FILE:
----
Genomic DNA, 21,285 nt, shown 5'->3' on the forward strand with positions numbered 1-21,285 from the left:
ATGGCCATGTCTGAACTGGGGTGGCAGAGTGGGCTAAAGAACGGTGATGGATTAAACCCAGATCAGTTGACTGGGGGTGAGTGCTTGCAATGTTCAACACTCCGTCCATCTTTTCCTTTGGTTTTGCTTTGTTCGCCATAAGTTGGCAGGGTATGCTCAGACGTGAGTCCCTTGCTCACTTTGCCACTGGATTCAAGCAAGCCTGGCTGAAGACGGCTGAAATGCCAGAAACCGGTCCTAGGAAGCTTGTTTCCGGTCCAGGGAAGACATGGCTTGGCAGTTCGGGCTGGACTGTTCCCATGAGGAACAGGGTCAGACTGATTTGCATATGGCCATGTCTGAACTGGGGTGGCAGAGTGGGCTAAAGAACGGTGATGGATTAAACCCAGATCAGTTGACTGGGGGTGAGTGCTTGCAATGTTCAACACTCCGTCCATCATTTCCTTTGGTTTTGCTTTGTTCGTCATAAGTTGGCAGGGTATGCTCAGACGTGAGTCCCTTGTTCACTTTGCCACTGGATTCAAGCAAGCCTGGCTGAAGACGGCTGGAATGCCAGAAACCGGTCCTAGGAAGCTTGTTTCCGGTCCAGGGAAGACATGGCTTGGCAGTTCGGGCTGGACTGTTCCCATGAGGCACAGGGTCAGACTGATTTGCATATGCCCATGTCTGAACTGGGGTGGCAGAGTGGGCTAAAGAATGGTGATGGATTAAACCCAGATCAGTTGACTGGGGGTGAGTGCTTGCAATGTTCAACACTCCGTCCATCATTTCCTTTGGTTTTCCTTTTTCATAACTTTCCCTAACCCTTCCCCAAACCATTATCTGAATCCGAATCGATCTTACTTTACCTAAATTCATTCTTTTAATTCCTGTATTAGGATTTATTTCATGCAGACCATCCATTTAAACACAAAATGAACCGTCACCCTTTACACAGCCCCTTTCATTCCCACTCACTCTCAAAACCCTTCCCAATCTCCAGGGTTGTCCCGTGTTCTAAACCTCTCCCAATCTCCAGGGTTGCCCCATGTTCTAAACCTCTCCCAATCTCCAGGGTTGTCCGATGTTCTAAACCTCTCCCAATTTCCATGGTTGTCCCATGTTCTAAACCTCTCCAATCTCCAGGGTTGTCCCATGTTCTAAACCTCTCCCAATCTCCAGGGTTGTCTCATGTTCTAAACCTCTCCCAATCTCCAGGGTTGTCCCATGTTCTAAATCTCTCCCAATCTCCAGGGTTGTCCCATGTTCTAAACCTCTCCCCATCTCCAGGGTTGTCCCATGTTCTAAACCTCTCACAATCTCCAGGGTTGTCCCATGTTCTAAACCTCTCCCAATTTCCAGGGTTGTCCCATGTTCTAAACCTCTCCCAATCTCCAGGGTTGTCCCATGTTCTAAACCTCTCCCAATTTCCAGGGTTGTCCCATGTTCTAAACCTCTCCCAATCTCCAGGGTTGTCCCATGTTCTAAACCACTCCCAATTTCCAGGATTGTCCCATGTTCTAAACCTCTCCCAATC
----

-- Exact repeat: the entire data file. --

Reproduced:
Genomic DNA, 21,285 nt, shown 5'->3' on the forward strand with positions numbered 1-21,285 from the left:
ATGGCCATGTCTGAACTGGGGTGGCAGAGTGGGCTAAAGAACGGTGATGGATTAAACCCAGATCAGTTGACTGGGGGTGAGTGCTTGCAATGTTCAACACTCCGTCCATCTTTTCCTTTGGTTTTGCTTTGTTCGCCATAAGTTGGCAGGGTATGCTCAGACGTGAGTCCCTTGCTCACTTTGCCACTGGATTCAAGCAAGCCTGGCTGAAGACGGCTGAAATGCCAGAAACCGGTCCTAGGAAGCTTGTTTCCGGTCCAGGGAAGACATGGCTTGGCAGTTCGGGCTGGACTGTTCCCATGAGGAACAGGGTCAGACTGATTTGCATATGGCCATGTCTGAACTGGGGTGGCAGAGTGGGCTAAAGAACGGTGATGGATTAAACCCAGATCAGTTGACTGGGGGTGAGTGCTTGCAATGTTCAACACTCCGTCCATCATTTCCTTTGGTTTTGCTTTGTTCGTCATAAGTTGGCAGGGTATGCTCAGACGTGAGTCCCTTGTTCACTTTGCCACTGGATTCAAGCAAGCCTGGCTGAAGACGGCTGGAATGCCAGAAACCGGTCCTAGGAAGCTTGTTTCCGGTCCAGGGAAGACATGGCTTGGCAGTTCGGGCTGGACTGTTCCCATGAGGCACAGGGTCAGACTGATTTGCATATGCCCATGTCTGAACTGGGGTGGCAGAGTGGGCTAAAGAATGGTGATGGATTAAACCCAGATCAGTTGACTGGGGGTGAGTGCTTGCAATGTTCAACACTCCGTCCATCATTTCCTTTGGTTTTCCTTTTTCATAACTTTCCCTAACCCTTCCCCAAACCATTATCTGAATCCGAATCGATCTTACTTTACCTAAATTCATTCTTTTAATTCCTGTATTAGGATTTATTTCATGCAGACCATCCATTTAAACACAAAATGAACCGTCACCCTTTACACAGCCCCTTTCATTCCCACTCACTCTCAAAACCCTTCCCAATCTCCAGGGTTGTCCCGTGTTCTAAACCTCTCCCAATCTCCAGGGTTGCCCCATGTTCTAAACCTCTCCCAATCTCCAGGGTTGTCCGATGTTCTAAACCTCTCCCAATTTCCATGGTTGTCCCATGTTCTAAACCTCTCCAATCTCCAGGGTTGTCCCATGTTCTAAACCTCTCCCAATCTCCAGGGTTGTCTCATGTTCTAAACCTCTCCCAATCTCCAGGGTTGTCCCATGTTCTAAATCTCTCCCAATCTCCAGGGTTGTCCCATGTTCTAAACCTCTCCCCATCTCCAGGGTTGTCCCATGTTCTAAACCTCTCACAATCTCCAGGGTTGTCCCATGTTCTAAACCTCTCCCAATTTCCAGGGTTGTCCCATGTTCTAAACCTCTCCCAATCTCCAGGGTTGTCCCATGTTCTAAACCTCTCCCAATTTCCAGGGTTGTCCCATGTTCTAAACCTCTCCCAATCTCCAGGGTTGTCCCATGTTCTAAACCACTCCCAATTTCCAGGATTGTCCCATGTTCTAAACCTCTCCCAATC